When Europeans began settling in New England in the mid-1600s, they also began enslaving people here. By the American Revolution, Connecticut enslaved more Africans than any other New England colony. In 1848, Connecticut became the last New England state to outlaw slavery, though enforcement of the Fugitive Slave Act continued through the start of the Civil War.
Even when slavery was illegal in Connecticut, industries like boatbuilding and textile manufacturing based here benefited from the use of enslaved labor in cotton and timber production in other parts of the country.
At Connecticut Landmarks, we work to understand how the history of slavery and the fight for freedom and equality continues to impact us today. In 2023, staff worked with local students and representatives of the Witness Stones Project™ to research and memorialize the lives of several individuals who were enslaved at the houses we now operate as museums.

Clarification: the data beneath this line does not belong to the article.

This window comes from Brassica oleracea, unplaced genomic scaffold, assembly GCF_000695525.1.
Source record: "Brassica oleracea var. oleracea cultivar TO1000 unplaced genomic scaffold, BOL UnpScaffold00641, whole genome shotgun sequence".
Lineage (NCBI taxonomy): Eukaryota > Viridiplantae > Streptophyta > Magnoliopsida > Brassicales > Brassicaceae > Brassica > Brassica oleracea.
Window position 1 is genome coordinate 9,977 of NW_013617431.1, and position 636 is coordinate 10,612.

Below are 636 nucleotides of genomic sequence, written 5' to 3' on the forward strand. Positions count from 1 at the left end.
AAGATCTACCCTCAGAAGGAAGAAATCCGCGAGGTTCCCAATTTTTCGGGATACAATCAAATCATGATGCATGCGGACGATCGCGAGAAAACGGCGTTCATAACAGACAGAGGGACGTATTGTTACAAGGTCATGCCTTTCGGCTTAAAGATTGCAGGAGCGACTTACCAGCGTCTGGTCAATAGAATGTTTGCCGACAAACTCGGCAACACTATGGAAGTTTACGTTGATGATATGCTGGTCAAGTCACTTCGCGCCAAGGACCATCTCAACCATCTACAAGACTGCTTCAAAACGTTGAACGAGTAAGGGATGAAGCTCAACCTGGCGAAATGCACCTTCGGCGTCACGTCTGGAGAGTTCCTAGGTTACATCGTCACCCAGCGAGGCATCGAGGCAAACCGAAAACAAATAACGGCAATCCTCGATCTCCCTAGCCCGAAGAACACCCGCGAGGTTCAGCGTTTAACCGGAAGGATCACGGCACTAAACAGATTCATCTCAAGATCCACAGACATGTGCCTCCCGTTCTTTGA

The Witness Stones Project™ is an educational initiative whose mission is to restore the history and honor the humanity of the enslaved individuals who helped build our communities.
The Project provides local archival research, professional teacher development, a classroom curriculum, and public programming to help students discover and chronicle the local history of slavery. The final component of the work in each community is the placement of Witness Stone Memorials™ that honor enslaved individuals where they lived, worked, or worshiped.
Inspired by the Stolpersteine project, and with its blessing, the Project began in Guilford, Connecticut, in 2017, and became a 501(c)(3) in October 2019. The Project has partnered with 94 schools and civic organizations in 50 communities across five states. More than 6,600 middle and high school students and their communities have participated in the Project.